Benedetti’s unfolding musical intelligence surges from every note (Image credit: The Economist)
Feature: Nicola Benedetti’s Coming of Age
The Economist 1843
By Clemency Burton-Hill
March 2017 Issue
Nicola Benedetti exploded onto the British classical music scene in 2004 after she won the BBC Young Musician of the Year competition, aged 16, with a blistering performance of Karol Szymanowski’s fiendish first violin concerto. Since then she’s been Female Artist of the Year at the classical BRIT awards, twice; has headlined classical spectaculars such as the BBC Proms, as well as the Apple Music Festival and the opening ceremony of the Commonwealth Games; and has sold millions of records. With “Homecoming” (2014), she became the first solo British violinist to enter the UK Top 20 since the 1990s. The year before that, she was awarded an MBE, aged 26.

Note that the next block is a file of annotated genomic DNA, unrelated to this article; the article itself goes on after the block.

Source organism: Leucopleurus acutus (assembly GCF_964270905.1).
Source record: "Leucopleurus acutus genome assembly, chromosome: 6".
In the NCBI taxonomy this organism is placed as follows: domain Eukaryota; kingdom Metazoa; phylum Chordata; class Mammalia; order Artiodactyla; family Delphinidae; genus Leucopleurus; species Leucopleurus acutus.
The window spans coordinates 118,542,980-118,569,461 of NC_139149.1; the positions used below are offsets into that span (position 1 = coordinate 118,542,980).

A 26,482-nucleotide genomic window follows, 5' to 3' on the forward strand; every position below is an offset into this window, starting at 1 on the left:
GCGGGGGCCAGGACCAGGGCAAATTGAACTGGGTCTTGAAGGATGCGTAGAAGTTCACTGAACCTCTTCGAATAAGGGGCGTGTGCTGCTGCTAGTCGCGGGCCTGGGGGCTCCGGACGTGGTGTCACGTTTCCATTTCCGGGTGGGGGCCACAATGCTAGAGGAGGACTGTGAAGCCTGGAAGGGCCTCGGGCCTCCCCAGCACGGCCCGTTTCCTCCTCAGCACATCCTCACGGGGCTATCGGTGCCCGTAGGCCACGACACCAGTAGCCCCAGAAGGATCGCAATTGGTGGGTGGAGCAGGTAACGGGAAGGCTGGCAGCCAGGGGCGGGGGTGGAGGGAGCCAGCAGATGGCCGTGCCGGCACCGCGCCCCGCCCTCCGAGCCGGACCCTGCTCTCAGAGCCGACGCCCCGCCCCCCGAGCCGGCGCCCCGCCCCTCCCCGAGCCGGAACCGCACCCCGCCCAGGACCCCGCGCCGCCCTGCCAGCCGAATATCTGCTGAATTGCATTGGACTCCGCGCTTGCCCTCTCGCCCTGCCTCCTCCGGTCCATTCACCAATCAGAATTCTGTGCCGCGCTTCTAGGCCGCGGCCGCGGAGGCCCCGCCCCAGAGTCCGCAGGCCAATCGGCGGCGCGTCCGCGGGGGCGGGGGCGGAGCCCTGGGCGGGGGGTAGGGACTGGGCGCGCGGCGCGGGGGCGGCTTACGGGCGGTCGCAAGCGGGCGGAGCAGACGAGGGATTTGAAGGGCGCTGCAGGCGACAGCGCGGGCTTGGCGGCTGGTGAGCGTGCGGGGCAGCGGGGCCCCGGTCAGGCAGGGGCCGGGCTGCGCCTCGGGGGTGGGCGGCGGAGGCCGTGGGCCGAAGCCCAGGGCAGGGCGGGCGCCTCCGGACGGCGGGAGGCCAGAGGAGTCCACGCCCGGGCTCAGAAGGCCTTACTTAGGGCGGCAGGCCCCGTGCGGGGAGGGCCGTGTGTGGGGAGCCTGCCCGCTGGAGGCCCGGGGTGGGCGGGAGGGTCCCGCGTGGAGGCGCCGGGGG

Benedetti will turn 30 this summer, but she isn’t kicking back. Meeting over a cup of tea near her west London flat recently, she struck me as supercharged: a woman luminous with purpose, whose unfolding musical intelligence and technical artistry surge from every note of her latest album, a bold and unpredictable reading of the Glazunov and Shostakovich violin concertos. It sounds as though she has entered a new phase in her playing. For the past year, she admits, she has forgone any formal teaching and has been working alone for the first time since she picked up a violin, aged four. If we are seeing and hearing a new Benedetti, this maturity, this mastery, is quintessentially her own.
And now, having captivated audiences in most corners of the globe, she is off on a coast-to-coast tour of America, joining forces with ensembles including the San Francisco Symphony for a musical adventure that encompasses everyone from Vivaldi to Wynton Marsalis, Brahms to Bruch – and her old friend Szymanowski.
Benedetti tours the U.S. Feb 11th-27th, Mar 13th-Apr 6th.
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